If it were not for the Clippers’ proven ability to overcome an 0-2 deficit, there would likely be little to no optimism amongst the fanbase. Unfortunately, the Clippers’ comeback in Round 1 is currently the only reason for optimism amongst the fanbase, because their play in Round 2 has provided none of it. After getting by on their built in fatigue excuse in Game 1, the Clippers did little in Game 2 to prove that fatigue was indeed the driving force behind their Game 1 loss.
After falling behind by 21-points nearly midway through the 3rd quarter, the Clippers eventually led at one point during the 4th. Because of this, many will look only at what transpired down the stretch due to it being anyone’s game at that point. While this is understandable, and not entirely wrong, it is important to analyze the game’s entirety when searching for ways to improve going forward.
The Clippers decided to make a starting lineup change ahead of Game 2, and started Ivica Zubac over Nicolas Batum at center. Despite starting, Big Zu only played 14 total minutes, with the rest of the center duties going to DeMarcus Cousins and different iterations of small ball. As impactful as Zu has been this season, and as appealing as it is to counter Gobert’s size with him, Utah’s offense has just seemed to thrive when he is out there.
The Clippers’ defensive rating in Zu’s 34 minutes this series is 120.0, largely due to Utah’s perimeter players hunting him on the switch and making him defend in space. This is a similar development to what we saw in the Dallas series, when the Clippers had a 123.8 DRTG and -19.0 NTRG when Zu was on the floor.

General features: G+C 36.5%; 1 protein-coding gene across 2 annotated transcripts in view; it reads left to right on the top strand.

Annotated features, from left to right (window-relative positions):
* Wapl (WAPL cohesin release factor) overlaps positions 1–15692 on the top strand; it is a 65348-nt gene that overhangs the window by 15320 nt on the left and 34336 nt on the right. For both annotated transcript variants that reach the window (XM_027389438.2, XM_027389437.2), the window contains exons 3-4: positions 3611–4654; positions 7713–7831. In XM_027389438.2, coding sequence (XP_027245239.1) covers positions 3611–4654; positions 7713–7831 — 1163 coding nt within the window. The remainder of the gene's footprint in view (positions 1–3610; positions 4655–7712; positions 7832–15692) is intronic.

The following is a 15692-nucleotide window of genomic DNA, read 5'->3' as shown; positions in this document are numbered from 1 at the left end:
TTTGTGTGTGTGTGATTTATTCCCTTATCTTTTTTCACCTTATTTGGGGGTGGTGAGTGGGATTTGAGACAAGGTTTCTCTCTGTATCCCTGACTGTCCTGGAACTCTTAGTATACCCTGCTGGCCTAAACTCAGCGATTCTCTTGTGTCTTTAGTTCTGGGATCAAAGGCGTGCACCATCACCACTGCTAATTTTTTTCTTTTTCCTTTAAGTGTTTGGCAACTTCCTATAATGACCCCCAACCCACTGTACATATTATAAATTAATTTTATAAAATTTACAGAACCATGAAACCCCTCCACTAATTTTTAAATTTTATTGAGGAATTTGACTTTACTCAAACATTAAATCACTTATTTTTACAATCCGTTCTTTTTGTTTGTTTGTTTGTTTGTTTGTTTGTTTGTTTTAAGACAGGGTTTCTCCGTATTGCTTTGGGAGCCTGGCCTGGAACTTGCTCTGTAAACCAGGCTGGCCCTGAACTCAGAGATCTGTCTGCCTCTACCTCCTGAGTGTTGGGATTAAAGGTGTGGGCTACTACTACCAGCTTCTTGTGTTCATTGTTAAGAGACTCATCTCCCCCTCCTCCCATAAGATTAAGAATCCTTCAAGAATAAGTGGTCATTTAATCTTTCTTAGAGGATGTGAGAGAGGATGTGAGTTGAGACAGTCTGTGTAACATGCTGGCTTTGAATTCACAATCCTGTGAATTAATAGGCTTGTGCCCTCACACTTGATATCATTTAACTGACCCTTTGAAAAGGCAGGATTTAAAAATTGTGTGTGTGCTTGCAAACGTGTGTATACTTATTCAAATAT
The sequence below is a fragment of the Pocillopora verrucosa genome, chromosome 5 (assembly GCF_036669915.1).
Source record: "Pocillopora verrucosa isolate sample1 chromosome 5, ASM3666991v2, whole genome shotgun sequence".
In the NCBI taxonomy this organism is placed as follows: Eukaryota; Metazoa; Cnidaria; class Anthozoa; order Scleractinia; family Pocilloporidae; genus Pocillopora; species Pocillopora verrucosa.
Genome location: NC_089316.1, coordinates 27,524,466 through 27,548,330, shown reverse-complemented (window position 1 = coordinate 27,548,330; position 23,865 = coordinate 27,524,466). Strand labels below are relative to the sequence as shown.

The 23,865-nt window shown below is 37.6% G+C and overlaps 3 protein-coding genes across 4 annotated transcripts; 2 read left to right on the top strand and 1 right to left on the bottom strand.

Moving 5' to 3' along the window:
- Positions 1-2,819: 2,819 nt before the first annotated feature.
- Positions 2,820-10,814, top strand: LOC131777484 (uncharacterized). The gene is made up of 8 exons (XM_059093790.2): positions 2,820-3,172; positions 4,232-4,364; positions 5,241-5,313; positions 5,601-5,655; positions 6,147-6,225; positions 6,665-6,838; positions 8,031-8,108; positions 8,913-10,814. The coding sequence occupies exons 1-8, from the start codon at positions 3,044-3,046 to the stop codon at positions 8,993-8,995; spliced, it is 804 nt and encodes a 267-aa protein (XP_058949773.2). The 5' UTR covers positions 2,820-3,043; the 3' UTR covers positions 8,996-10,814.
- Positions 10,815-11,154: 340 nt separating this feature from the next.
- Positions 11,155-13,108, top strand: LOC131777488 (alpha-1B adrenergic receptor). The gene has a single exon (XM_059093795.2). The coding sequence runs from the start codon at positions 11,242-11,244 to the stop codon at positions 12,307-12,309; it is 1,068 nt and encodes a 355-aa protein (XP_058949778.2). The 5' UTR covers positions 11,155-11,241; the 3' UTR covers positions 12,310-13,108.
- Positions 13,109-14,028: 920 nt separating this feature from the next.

Zubac’s inability to defend Utah’s perimeter players is not why the Clippers lost this game, but the rush to start him did not make much sense. With Batum on the floor in this series, the Clippers’ offense and defense has looked its best. His ability to switch defensively, and draw Gobert out of the paint on offense, are two key attributes that Big Zu just does not posses. Removing him from the starting lineup, and then playing him just 27 minutes, did not seem like the right move.
With Big Zu’s struggles being directly tied to a lack of foot speed, DeMarcus Cousins struggled even more in his limited minutes. While Ty Lue is handcuffed without Serge Ibaka, Thursday’s game likely proved that small ball is the Clippers’ best chance at countering Utah’s offensive and defensive attack.
Another decision by Ty Lue in this game that just did not make sense, was waiting until Donovan Mitchell had already gone nuclear before throwing Patrick Beverley on him. It has been well documented, even by Mitchell himself, that Pat Bev is the Clippers’ best option to defend him.
In the 18 minutes Patrick Beverley and Donovan Mitchell have shared the floor in this series, the Utah Jazz have an 84.2 ORTG and a -13.2 NTRG. The Clippers are outscoring Utah by 6 points in these minutes. As Ty Lue proved in the 4th quarter, playing Patrick Beverley does not have to mean sacrificing Reggie Jackson’s offense. The two can coexist as long as Rondo is out of the rotation.
While Ty Lue’s decision making has been far from ideal, the Clippers have had an opportunity to win both of these first two games regardless. The reason they have not, is because they have simply squandered too many opportunities.